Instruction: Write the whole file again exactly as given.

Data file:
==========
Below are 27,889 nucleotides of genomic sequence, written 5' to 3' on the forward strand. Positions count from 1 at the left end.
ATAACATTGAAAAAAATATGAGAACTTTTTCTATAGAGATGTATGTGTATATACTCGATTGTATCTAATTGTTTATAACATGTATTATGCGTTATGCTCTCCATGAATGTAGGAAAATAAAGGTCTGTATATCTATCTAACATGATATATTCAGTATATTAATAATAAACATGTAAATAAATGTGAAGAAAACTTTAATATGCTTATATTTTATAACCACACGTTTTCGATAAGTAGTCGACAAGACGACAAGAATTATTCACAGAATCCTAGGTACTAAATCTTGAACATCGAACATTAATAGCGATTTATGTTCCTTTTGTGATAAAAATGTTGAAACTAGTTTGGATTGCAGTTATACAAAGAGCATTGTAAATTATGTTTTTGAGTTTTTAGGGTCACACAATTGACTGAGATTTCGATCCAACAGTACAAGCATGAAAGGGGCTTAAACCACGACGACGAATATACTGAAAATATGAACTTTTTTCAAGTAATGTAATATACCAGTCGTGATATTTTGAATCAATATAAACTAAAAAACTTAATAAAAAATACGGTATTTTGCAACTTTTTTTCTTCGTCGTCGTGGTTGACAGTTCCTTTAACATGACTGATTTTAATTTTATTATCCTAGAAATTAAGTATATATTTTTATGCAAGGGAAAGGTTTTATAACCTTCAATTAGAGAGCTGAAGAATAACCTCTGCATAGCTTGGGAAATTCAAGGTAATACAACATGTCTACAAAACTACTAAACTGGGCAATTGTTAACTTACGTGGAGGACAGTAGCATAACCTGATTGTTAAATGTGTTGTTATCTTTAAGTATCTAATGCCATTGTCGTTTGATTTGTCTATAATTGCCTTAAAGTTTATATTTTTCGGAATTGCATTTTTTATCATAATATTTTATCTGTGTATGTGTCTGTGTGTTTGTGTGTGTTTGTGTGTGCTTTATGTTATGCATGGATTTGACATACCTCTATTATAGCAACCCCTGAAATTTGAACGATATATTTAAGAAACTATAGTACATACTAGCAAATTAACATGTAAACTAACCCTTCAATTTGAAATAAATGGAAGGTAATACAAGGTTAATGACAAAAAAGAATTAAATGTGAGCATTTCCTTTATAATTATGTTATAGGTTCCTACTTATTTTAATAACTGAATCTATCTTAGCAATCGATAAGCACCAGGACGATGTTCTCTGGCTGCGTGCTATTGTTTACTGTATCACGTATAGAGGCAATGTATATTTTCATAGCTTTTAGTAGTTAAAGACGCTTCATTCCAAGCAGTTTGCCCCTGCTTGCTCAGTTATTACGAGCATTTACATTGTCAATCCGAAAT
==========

Below are 27,889 nucleotides of genomic sequence, written 5' to 3' on the forward strand. Positions count from 1 at the left end.
ATAACATTGAAAAAAATATGAGAACTTTTTCTATAGAGATGTATGTGTATATACTCGATTGTATCTAATTGTTTATAACATGTATTATGCGTTATGCTCTCCATGAATGTAGGAAAATAAAGGTCTGTATATCTATCTAACATGATATATTCAGTATATTAATAATAAACATGTAAATAAATGTGAAGAAAACTTTAATATGCTTATATTTTATAACCACACGTTTTCGATAAGTAGTCGACAAGACGACAAGAATTATTCACAGAATCCTAGGTACTAAATCTTGAACATCGAACATTAATAGCGATTTATGTTCCTTTTGTGATAAAAATGTTGAAACTAGTTTGGATTGCAGTTATACAAAGAGCATTGTAAATTATGTTTTTGAGTTTTTAGGGTCACACAATTGACTGAGATTTCGATCCAACAGTACAAGCATGAAAGGGGCTTAAACCACGACGACGAATATACTGAAAATATGAACTTTTTTCAAGTAATGTAATATACCAGTCGTGATATTTTGAATCAATATAAACTAAAAAACTTAATAAAAAATACGGTATTTTGCAACTTTTTTTCTTCGTCGTCGTGGTTGACAGTTCCTTTAACATGACTGATTTTAATTTTATTATCCTAGAAATTAAGTATATATTTTTATGCAAGGGAAAGGTTTTATAACCTTCAATTAGAGAGCTGAAGAATAACCTCTGCATAGCTTGGGAAATTCAAGGTAATACAACATGTCTACAAAACTACTAAACTGGGCAATTGTTAACTTACGTGGAGGACAGTAGCATAACCTGATTGTTAAATGTGTTGTTATCTTTAAGTATCTAATGCCATTGTCGTTTGATTTGTCTATAATTGCCTTAAAGTTTATATTTTTCGGAATTGCATTTTTTATCATAATATTTTATCTGTGTATGTGTCTGTGTGTTTGTGTGTGTTTGTGTGTGCTTTATGTTATGCATGGATTTGACATACCTCTATTATAGCAACCCCTGAAATTTGAACGATATATTTAAGAAACTATAGTACATACTAGCAAATTAACATGTAAACTAACCCTTCAATTTGAAATAAATGGAAGGTAATACAAGGTTAATGACAAAAAAGAATTAAATGTGAGCATTTCCTTTATAATTATGTTATAGGTTCCTACTTATTTTAATAACTGAATCTATCTTAGCAATCGATAAGCACCAGGACGATGTTCTCTGGCTGCGTGCTATTGTTTACTGTATCACGTATAGAGGCAATGTATATTTTCATAGCTTTTAGTAGTTAAAGACGCTTCATTCCAAGCAGTTTGCCCCTGCTTGCTCAGTTATTACGAGCATTTACATTGTCAATCCGAAAT